Archive for the ‘Research’ Category

New Resources from the Afterschool Investments Project

Thursday, May 26th, 2011

 Are you a grant writer this is a great resource!

New Resources from the Afterschool Investments Project 

The Afterschool Investments Project (AIP), a service of the Office of Child Care, provides technical assistance to Child Care and Development Fund (CCDF) grantees and other state and local leaders to support afterschool efforts. AIP is pleased to announce several new resources on the project website: http://nccic.acf.hhs.gov/afterschool/.

 New State and Territory Afterschool Profiles

AIP has added territories to its State Afterschool Profiles series, which provides a snapshot of the “state of afterschool” in every state and territory as well as an opportunity to compare afterschool activities across the country. Profiles highlight key data and descriptions of the afterschool landscape, which include a range of out-of-school time programming that can occur before and after school, on weekends, and during summer months. Profiles are searchable by state/territory or type of initiative –including professional development, financing, and other topics. Updated profiles for all fifty states, five territories, and the District of Columbia are now available at: http://nccic.acf.hhs.gov/afterschool/statep.html.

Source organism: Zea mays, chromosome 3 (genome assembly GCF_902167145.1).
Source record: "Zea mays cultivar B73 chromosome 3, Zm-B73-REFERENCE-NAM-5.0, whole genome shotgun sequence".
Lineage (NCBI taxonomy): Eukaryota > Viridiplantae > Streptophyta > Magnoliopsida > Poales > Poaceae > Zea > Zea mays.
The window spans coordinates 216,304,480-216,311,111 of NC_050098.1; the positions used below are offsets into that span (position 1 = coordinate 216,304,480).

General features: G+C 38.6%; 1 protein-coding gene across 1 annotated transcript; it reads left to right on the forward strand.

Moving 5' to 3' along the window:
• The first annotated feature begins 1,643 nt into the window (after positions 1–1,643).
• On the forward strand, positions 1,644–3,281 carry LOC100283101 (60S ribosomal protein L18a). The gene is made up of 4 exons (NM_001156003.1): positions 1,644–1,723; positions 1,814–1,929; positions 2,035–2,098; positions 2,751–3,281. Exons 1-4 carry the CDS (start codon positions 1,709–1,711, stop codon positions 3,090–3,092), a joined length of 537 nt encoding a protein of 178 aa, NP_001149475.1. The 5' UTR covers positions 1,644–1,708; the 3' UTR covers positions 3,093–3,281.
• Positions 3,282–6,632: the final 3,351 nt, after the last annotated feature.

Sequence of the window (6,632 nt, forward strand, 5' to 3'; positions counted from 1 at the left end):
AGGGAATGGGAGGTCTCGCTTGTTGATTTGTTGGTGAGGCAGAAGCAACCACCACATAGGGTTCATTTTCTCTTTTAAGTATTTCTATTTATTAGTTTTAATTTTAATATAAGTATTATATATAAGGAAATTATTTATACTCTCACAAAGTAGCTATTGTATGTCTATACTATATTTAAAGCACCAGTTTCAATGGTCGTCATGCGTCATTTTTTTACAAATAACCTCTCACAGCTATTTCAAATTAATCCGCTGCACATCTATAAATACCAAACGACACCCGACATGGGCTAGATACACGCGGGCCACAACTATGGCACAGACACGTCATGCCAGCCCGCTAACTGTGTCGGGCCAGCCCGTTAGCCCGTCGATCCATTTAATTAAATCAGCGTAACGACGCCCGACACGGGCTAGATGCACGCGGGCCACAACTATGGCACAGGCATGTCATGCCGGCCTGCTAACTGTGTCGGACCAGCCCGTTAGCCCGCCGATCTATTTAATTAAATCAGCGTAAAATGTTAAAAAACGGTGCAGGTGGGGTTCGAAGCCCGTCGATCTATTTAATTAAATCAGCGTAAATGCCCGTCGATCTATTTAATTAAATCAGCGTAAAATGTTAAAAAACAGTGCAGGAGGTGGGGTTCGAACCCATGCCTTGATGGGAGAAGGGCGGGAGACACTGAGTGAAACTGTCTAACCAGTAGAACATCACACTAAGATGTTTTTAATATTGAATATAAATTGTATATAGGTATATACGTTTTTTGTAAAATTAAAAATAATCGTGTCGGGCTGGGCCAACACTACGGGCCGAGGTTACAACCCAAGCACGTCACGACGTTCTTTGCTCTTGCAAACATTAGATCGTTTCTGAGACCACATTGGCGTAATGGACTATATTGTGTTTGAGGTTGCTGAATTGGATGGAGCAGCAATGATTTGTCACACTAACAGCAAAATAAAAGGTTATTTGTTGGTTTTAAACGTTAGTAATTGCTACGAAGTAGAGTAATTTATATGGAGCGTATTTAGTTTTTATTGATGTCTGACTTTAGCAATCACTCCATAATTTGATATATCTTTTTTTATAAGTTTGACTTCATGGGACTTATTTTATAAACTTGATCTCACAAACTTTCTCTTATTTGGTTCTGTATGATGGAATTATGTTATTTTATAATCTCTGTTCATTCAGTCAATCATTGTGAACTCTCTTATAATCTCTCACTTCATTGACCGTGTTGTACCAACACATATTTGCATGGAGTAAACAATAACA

Users can also access key national school-age data through the National Afterschool Profile, available at: http://nccic.acf.hhs.gov/afterschool/PDFDocs/National.pdf.

 Interactive State-by-State Comparison Tables

Drawing from information found in the State and Territory Afterschool Profile series, this new interactive feature includes data for all states, territories, and the District of Columbia, when available. Users can view individual state data or compare data across multiple states/territories (max 10) or for all states within two Regions at a time. This section offers users the ability to compare data between states or ACF Regions for the following data categories: school-age population, Child Care and Development Fund (CCDF) dollars received, percent of children receiving CCDF that are school-age, settings for school-age children, and provider reimbursement rate information. The tables can be accessed at: http://nccic.acf.hhs.gov/afterschool/sbscomp/index.cfm?do=viewSbsComp